The state of New York is using the end of 2018 to keep the dialogue rolling on legalizing cannabis, discussing issues such as regulation, taxation, and justice system reform. On the morning of December 3rd, a hearing was held at Babylon Town Hall in Long Island and was attended by numerous legislative officials who are looking for public opinion on recreational cannabis as the state prepares to consider the Marijuana Regulation and Taxation Act in the coming legislative session in January.
“Creating an adult-use system in New York raises important issues about the economic structure and regulation of production, distribution and sale,” a letter originally announcing the meeting read. “Criminal justice and public health concerns, social and economic equity demands, ensuring opportunities for smaller scale and minority-and-women-owned businesses, and other relevant regulatory matters all need to be considered.”
The Long Island hearing was attended by officials like assembly members Joseph R. Lentol (Chair of Committee on Codes), Richard N. Gottfried (Committee on Health), Crystal D. Peoples-Stokes (Chair of the Committee on Governmental Operations) and Linda B. Rosenthal (Chair of the Committee on Alcoholism and Drug Abuse).
While the focus of the bill is regulating and taxing the commercial sale of cannabis, another major focus is a significant reform of the criminal justice policies surrounding marijuana. If passed, convictions for low-level possession (including possession in public view) and low-level sales would be vacated from the records. Several other cannabis-related offenses – ranging from misdemeanor to felony – would be sealed or reclassified, and convictions or current sentences would be adjusted and reduced accordingly.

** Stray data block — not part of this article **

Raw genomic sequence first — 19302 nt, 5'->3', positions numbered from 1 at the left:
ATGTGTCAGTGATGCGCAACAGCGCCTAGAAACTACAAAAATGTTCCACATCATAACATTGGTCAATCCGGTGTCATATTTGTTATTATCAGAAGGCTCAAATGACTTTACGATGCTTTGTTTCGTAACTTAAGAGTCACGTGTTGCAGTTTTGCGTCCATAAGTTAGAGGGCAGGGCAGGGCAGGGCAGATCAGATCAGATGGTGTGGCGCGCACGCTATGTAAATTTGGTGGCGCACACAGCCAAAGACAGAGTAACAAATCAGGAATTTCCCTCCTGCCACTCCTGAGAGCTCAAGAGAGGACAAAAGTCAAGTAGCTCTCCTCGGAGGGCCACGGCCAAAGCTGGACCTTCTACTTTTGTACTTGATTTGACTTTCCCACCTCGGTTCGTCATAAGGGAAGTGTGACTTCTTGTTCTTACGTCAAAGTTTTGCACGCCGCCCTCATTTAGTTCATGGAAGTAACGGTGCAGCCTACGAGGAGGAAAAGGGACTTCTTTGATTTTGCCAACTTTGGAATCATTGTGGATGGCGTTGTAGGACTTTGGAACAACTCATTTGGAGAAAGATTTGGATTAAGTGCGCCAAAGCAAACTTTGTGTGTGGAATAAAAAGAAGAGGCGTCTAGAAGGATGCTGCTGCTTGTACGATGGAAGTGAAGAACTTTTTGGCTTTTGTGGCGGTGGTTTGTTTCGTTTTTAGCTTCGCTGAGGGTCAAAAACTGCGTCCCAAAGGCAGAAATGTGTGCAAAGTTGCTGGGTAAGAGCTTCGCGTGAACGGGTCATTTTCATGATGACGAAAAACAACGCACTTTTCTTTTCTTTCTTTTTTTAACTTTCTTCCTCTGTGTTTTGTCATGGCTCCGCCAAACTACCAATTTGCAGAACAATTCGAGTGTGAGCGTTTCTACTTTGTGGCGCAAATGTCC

It may be an early work-in-progress, but there is a lot of positivity toward the Marijuana Regulation and Taxation Act. The legislative body of Tompkins County recently voted 13-1 to approve a resolution that supports the legalization bill – and public opinion has been shifting towards favoring a legal and regulated market.
“Not only about is it a good idea or bad idea. But also about what are the mechanics of it. Creating a new industry is a complicated thing. We haven’t done that in New York since the end of prohibition in 1933,” Assembly Health Committee Chair Richard Gottfried stated at the last hearing held on November 20 in Binghamton.
For a state that only two years ago had one of the most restrictive medical marijuana programs in the country, even discussing recreational legalization is an impressive change in direction. Cannabis has been decriminalized in New York state for years, yet the negative impacts of prohibition are no different than anywhere else. As we move into 2019, it will be up to lawmakers to come to a decision – and hopefully make the move to a more sensible cannabis policy.